Pope Francis also admits that he doesn't see a trip to Kyiv as useful.
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Pope Francis has seemed to distance himself from any idea of going to Kyiv, questioning the effectiveness of such a gesture. He also confided that any initial plans to meet with Patriarch Kirill in Jerusalem next June have been suspended; according to him, such a meeting could “lead to a lot of confusion.”
The Pope spoke of these issues in an interview published on April 21, 2022, by the Argentine daily La Nacion.
Since the beginning of the Russian invasion of Ukraine on February 24, there has been chatter in various circles about the Pope going to the capital of the besieged nation, and the mayor asked him to come (though naturally this isn’t protocol for how a pontiff is invited to a nation).
The Pope has made countless appeals for the end of the war, and in La Nacion he said again he was “ready to do everything” to end the war.
But Pope Francis admitted a sense of perplexity about the idea of going to the Ukrainian capital, suggesting he does not want to do anything to “jeopardize the higher objectives,” which are for him the end of the war, a truce, or at least the opening of humanitarian corridors.
“What use would it be for the Pope to go to Kyiv if the war continued the next day?” Without elaborating on his answer, he implied that he was not yet convinced of the real usefulness of such a trip.
The Holy Father thus echoes what his representative in Ukraine has already said:
“It would be beautiful and of great significance to have the Pontiff among us, but I have thought long and hard with the bishops and, unfortunately, it is not at all easy to organize a visit in this situation,” said Bishop Visvaldas Kulbokas, the nuncio.
He explained: “It is one thing to arrive in Kyiv with precautions and safe means, as some European leaders have done to have confidential meetings and try to advance the negotiations. It is another to imagine an almost secret and clandestine visit by the Pope. This is not possible. A minimum of truce would be indispensable both for the Pope and for the people who should participate in prayer with him. Without these minimal conditions, which are currently difficult to achieve, the safety of all would be jeopardized.”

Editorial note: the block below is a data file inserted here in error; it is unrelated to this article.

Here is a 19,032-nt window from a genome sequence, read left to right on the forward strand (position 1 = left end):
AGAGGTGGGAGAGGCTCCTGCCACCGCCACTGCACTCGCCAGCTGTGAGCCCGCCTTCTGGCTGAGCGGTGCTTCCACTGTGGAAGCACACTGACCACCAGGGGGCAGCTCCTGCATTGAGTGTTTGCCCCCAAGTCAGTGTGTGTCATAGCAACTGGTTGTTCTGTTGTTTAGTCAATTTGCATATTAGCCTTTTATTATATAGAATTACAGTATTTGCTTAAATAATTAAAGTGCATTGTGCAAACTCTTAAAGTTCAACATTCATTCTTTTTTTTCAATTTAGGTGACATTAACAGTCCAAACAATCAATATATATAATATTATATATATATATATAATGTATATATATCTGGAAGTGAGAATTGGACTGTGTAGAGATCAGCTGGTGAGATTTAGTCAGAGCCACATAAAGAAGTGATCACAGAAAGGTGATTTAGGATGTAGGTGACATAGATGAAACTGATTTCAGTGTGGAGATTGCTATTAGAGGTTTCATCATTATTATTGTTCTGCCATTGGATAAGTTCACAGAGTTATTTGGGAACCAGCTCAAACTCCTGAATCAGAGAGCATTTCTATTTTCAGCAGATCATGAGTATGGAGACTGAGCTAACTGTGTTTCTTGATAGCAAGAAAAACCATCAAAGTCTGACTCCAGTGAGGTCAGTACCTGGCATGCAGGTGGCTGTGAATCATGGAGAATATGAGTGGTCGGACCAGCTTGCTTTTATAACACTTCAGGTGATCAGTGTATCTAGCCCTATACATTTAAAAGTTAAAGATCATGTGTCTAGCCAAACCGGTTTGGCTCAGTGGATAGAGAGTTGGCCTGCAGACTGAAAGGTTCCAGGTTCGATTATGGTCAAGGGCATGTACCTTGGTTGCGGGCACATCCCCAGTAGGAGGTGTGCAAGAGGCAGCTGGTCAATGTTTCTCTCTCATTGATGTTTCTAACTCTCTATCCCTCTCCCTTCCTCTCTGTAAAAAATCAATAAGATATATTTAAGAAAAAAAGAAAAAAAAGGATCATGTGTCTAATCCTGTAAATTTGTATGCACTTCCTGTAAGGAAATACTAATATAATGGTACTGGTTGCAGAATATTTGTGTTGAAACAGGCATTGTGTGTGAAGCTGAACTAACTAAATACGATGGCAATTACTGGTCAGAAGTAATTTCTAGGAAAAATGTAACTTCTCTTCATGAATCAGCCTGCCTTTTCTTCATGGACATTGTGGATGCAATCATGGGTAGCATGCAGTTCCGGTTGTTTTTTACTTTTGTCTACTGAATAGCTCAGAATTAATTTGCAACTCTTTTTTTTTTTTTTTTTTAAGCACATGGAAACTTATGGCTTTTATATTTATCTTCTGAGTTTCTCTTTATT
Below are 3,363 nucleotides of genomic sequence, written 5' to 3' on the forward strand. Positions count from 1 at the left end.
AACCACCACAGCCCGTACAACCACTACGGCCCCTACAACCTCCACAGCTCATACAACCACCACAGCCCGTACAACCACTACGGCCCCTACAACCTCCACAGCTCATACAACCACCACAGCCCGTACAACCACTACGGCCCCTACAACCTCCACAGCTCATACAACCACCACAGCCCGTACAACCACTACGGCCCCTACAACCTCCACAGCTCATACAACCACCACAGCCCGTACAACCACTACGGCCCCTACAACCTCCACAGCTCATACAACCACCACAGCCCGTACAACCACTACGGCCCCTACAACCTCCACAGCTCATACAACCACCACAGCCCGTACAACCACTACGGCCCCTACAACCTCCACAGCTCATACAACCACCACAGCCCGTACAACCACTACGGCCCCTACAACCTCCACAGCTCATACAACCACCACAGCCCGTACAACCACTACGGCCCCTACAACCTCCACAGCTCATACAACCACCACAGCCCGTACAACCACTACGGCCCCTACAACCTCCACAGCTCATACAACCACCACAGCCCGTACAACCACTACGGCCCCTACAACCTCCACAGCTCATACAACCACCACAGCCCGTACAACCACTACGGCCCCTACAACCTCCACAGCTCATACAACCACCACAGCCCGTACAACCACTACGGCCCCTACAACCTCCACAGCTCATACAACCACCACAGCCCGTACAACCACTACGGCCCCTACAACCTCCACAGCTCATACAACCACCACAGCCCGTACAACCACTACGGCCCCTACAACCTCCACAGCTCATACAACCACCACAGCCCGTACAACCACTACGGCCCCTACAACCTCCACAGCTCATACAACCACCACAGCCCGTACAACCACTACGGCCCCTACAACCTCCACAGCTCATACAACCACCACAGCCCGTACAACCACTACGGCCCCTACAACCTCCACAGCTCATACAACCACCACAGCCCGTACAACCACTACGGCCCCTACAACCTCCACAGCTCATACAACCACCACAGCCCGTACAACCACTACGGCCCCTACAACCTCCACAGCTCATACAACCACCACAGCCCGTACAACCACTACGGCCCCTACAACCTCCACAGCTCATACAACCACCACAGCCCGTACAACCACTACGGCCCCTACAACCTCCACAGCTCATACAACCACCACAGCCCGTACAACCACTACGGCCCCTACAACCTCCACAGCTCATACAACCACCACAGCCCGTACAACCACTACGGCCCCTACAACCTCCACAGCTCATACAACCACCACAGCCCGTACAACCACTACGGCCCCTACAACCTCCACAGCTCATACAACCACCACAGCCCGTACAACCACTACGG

The Pope and the Patriarch
La Nacion also asked Francis about his relationship with Patriarch Kirill, and the 85-year-old Pontiff described it as “very good.”
However, while a project for a meeting in Jerusalem between the Patriarch of Moscow and himself was under consideration, the Pope clearly closed that door: “I regret that the Vatican had to suspend [the project of] a second meeting with Patriarch Kirill, which we had planned for June in Jerusalem.”
And he explained in a few words the reasons for this decision: “Our diplomacy has understood that a meeting between the two at this time could lead to much confusion.”
The Moscow Patriarchate confirmed the postponement of a meeting between the two men via a statement by Metropolitan Hilarion.
The postponement of this meeting – which had been decided “from last autumn” – was reported by the Russian agency RIA Novosti on April 22, quoting the words of Metropolitan Hilarion. “The events of the past two months have forced us to adjust plans and postpone the meeting. Too many difficulties would arise at this time in its preparation. This concerns security, logistics, and public coverage of the meeting,” explains the number two of the Moscow Patriarchate.
“A pope never names a head of state”
In the interview with the Argentine media, the Bishop of Rome also returned to his unprecedented gesture of going to the Russian embassy near the Holy See just after the Russian invasion of Ukraine.
“It was a decision I made during a night of vigilance, thinking about Ukraine,” he says, indicating that he had not wanted to be accompanied by anyone. “I went alone,” he said, adding that he wanted to do something “so that there would not be another death in Ukraine.” Besides, “the Vatican never rests,” he assured.
Finally, when the Argentine journalist asked him why he has never yet mentioned the name of Vladimir Putin and Russia to denounce the war, the Pope simply replied: “A pope never names a head of state, and even less a country, which is superior to its head of state.”
[Article updated after publication with information regarding Moscow Patriarchate.]